When foster youths turn 18, government benefits end, stranding many in a no-mans land of trying to build a future while struggling with financial restraints. Help with education is being offered from Jackson State University in Mississippi.
Jackson will charge the in-state tuition rate to emancipated foster youth from across the country, beginning with the spring 2013 term.
Along with refugees, who lose all benefits after six months, foster
youths who age out of the system are a particularly vulnerable community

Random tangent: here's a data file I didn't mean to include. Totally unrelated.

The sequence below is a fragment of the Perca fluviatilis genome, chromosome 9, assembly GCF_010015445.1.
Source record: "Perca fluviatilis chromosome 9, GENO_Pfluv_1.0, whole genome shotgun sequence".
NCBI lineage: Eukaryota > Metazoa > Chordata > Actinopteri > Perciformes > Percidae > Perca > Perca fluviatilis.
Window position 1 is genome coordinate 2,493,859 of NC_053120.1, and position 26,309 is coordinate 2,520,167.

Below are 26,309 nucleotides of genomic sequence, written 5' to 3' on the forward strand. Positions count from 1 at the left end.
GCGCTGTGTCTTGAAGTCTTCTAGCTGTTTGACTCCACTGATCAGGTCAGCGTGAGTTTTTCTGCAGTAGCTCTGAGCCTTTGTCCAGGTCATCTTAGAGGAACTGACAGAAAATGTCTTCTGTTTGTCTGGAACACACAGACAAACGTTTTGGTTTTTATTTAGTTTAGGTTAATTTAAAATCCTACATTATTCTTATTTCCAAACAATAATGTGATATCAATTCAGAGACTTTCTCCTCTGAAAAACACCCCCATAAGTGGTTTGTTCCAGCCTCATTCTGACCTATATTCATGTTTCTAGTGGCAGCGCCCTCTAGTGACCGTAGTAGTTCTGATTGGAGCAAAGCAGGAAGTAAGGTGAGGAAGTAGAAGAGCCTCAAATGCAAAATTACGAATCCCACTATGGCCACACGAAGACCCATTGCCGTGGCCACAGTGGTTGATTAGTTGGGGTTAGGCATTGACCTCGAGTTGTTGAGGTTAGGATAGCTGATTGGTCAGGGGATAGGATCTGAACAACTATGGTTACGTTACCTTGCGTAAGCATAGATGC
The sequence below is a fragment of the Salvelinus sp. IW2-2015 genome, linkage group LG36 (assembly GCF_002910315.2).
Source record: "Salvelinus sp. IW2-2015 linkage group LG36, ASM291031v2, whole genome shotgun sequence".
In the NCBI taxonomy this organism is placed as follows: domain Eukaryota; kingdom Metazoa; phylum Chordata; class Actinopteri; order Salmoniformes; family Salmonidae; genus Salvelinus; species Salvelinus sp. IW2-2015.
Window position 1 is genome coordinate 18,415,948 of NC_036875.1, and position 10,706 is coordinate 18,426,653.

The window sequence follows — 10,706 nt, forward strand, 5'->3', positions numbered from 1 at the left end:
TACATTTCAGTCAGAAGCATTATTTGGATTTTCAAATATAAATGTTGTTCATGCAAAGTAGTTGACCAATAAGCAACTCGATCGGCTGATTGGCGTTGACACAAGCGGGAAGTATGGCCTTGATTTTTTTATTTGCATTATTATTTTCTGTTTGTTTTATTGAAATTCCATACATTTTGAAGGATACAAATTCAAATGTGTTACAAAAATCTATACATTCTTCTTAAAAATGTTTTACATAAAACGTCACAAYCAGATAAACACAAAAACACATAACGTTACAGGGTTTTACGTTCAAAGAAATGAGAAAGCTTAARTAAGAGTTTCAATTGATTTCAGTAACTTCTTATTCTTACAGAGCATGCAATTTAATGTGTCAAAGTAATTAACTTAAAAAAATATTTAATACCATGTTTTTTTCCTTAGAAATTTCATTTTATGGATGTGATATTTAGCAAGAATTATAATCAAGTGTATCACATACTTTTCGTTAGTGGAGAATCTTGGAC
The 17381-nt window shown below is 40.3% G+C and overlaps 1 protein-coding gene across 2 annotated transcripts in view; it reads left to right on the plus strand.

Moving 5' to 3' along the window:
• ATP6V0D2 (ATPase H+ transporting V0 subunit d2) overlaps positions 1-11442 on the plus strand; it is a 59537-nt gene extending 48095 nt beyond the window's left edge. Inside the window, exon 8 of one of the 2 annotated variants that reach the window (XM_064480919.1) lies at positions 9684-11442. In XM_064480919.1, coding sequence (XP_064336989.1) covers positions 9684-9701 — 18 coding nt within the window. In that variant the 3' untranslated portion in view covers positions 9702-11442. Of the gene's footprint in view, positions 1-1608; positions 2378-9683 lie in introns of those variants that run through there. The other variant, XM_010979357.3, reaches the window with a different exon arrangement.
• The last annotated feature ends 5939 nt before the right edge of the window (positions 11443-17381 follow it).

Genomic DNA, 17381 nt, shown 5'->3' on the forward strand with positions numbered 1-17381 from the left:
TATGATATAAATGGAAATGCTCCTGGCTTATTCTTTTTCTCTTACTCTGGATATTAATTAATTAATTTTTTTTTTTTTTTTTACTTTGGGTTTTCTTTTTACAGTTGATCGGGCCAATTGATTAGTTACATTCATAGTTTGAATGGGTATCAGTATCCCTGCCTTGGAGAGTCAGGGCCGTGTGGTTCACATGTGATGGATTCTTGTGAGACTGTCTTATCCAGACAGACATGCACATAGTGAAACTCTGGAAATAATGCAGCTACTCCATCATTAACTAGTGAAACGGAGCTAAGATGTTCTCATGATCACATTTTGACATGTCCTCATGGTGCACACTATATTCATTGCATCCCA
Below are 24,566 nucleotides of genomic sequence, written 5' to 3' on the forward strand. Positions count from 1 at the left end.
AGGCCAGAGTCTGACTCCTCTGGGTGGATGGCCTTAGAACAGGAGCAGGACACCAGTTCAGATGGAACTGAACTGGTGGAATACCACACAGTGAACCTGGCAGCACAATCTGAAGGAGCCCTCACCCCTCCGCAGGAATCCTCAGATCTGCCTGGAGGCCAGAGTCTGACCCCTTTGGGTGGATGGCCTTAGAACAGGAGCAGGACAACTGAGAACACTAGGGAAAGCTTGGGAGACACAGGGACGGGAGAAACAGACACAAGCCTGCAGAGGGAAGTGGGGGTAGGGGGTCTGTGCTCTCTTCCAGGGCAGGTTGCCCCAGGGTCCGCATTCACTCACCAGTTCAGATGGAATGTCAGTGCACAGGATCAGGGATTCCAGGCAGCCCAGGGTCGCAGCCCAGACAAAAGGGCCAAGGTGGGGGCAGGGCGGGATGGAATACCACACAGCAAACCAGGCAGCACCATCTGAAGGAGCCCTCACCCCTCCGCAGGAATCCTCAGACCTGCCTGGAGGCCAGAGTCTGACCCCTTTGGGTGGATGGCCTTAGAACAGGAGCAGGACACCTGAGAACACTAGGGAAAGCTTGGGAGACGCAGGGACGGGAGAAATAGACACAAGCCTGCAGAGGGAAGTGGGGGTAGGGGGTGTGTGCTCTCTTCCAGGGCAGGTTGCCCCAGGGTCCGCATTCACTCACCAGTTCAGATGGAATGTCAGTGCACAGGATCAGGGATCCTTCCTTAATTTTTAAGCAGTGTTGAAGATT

once they lose benefits that they've relied on for support for years.
Getting a college education is a significant challenge for a foster
youth who finds him or herself suddenly homeless at 18.
Jackson State University President Carolyn Meyers in a press release stated that, "We want to support bright, motivated students from around the country who don't have the financial resources to pay out-of-state tuition."
If you're interested in learning more, contact Eric Stringfellow at 601-979-1328.